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Getting Past Eye Candy: Show The Ugly Demo Too

Warren Buffet has been known over the years to be particularly interested in "ugly" and "boring" companies, that is, ones that are not "hot", "flashy", and getting a lot of attention but are nevertheless well-run, profitable, growing businesses. He once said, "be fearful when others are greedy and greedy when others are fearful." There's a notion, I believe, that's tied to this sort of thinking, that I apply when it comes to software design. Be skeptical when the demo is perfect and full of eye candy or suggests IMAX thinking for a tiny screen. Ask for the ugly use case: all text, no images; big fonts instead of small; black and white instead of color. Try to break the design. Find where it cracks.

Microsoft Live Labs has a new proof-of-concept demo called Pivot which they've written about over at VentureBeat. It's sort of a genetic splicing of Apple's iPhoto with Google's visual timeline search under Google News Archives, where you see frequency counts of results represented as vertical bars in a timeline, so you get to see how many results there were in, say, the 70s versus the 80s versus the 90s, or by year just within the 70s (something I have done thousands of times when researching material for my book). With Pivot, they've added the actual "pages" as building blocks that make up the bars. That's cool. I'm pleased to see stuff like this; it gives me hope. There is good thinking in this article and I've seen good thinking lately elsewhere too regarding new and sometimes radically new interfaces for browsing, curating, searching, and interacting with ever-increasingly vast stores of information. The more proofs-of-concepts, demos, ideas, the better. I can't wait for computing to get past the desktop operating system model and the conventional website model (mobile apps are a start, but iPhone and iPad leave me mostly underwhelmed except when they're used as leisure-time information consumption devices).

Microsoft Pivot

I am a big fan of more visual forms of search. While I think Pivot is compelling, what the article shows is what one might call a "sexy" use case. If I were doing the demo I'm sure I would have picked the same use case: highly visual and flashy color magazine covers and photographs. What's not to like? But whenever I see a demo of a proof-of-concept software app, I feel compelled to ask, okay, show me the ugly demo too. Show me use cases that break your whole design model. Show me something that you'd never show at a conference, or in a product video released on the company website if and when the product shipped. Something "boring" but at the same time the "normal" use case. How how well does Pivot work with, say, a hundred thousand text documents (say, all-courier-font legal documents, or 100 years of memos & letters & monographs stored at a university archive), none of which have images or diagrams, and all, from a bird's eye view, look identical?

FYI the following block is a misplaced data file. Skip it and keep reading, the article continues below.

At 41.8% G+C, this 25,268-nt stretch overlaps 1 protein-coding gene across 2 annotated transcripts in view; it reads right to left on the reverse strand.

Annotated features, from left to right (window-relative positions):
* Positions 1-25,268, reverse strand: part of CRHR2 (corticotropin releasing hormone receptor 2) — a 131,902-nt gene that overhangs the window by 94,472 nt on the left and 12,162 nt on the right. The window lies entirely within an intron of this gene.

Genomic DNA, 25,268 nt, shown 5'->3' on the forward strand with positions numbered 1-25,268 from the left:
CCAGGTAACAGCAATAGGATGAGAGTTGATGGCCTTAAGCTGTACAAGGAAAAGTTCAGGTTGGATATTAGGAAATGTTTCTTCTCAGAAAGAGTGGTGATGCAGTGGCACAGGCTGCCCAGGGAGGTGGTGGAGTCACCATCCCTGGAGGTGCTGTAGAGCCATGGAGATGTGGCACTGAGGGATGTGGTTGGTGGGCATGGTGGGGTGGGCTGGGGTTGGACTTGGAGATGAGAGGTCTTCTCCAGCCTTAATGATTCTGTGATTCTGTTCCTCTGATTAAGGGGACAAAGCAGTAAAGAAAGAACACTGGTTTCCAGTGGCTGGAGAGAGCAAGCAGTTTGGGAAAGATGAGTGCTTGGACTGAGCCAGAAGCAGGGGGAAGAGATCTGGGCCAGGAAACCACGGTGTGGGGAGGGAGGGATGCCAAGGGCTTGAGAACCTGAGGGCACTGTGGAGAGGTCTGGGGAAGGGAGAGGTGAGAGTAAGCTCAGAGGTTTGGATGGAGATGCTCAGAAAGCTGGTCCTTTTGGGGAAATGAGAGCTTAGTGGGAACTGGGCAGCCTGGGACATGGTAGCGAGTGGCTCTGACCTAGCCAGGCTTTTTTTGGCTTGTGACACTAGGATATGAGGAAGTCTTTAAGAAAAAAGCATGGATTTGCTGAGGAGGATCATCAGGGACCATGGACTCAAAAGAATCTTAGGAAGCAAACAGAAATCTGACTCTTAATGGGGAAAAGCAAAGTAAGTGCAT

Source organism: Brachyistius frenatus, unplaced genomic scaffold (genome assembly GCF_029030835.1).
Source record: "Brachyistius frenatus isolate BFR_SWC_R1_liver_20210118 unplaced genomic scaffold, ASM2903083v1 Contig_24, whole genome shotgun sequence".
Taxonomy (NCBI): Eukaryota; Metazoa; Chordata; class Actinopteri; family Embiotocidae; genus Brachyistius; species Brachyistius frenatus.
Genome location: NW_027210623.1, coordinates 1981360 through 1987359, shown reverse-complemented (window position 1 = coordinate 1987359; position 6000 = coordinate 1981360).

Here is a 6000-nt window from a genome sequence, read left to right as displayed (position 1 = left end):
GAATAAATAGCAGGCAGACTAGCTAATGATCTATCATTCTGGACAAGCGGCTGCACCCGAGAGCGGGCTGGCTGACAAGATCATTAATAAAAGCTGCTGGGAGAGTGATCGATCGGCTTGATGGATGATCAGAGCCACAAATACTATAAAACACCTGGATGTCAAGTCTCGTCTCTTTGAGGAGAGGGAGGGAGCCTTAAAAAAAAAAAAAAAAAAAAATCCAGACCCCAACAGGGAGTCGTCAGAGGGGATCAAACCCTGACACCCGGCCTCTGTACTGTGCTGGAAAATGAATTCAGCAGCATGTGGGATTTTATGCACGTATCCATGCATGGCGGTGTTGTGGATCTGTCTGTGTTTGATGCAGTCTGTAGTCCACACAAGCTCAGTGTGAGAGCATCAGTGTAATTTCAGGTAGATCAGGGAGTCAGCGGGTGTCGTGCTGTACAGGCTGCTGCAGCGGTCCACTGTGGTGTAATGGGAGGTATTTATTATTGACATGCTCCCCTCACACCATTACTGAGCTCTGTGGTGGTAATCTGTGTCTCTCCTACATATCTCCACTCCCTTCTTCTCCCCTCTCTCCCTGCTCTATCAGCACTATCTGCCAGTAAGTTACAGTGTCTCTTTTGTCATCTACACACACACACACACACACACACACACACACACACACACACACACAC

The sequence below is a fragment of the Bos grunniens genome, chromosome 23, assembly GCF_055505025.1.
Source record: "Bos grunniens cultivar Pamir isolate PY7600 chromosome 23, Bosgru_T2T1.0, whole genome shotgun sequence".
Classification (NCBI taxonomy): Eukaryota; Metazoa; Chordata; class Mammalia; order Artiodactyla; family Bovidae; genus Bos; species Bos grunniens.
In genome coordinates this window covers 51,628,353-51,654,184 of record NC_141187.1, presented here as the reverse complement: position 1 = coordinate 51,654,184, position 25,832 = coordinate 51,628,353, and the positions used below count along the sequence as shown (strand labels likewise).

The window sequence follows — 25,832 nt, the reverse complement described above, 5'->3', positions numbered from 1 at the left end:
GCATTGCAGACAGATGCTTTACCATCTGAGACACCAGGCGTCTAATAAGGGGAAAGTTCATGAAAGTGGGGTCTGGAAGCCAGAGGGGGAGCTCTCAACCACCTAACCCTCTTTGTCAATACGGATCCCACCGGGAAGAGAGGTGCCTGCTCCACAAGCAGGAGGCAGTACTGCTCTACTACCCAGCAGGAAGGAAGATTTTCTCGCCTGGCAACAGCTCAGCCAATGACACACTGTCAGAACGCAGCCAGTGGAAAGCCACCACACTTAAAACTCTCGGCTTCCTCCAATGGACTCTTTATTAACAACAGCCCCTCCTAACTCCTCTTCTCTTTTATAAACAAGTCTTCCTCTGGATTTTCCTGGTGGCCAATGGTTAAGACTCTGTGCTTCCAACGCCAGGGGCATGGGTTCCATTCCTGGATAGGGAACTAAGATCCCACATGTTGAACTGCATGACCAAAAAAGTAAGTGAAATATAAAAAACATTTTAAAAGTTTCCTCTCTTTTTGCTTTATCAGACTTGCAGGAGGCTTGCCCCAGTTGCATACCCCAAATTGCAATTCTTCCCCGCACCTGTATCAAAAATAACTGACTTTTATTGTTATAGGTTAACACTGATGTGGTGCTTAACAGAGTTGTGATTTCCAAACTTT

The article brings up Minority Report, but that actually nudges my skept-o-meter further into the red zone. The interfaces in Minority Report are pure eye candy -- literally pure visuals. It's basically VR meets Final Cut Pro. That might help one search YouTube, but what about text? How well, I keep wondering, would Pivot work for the "ugly" mundane use cases? I wonder whether the creators of Pivot are thinking beyond visually distinctive objects like photos and magazine covers, and are confident that it can be just as effective with all those legal documents, memos, letters, and monographs. And emails, and a hundred million books, and stuff like that.

One admission: I'm as guilty as anyone of flashy demos and prototypes and mockups that depict an ideal use case, typically gorgeous eye candy but that might not work so well for countless courier-font documents. Still, I try to remember to ask the tough question of how to break a design that "feels" perfect, because if it feels totally right, something's wrong.

Now, if only the Pivot demo ran on a Mac...

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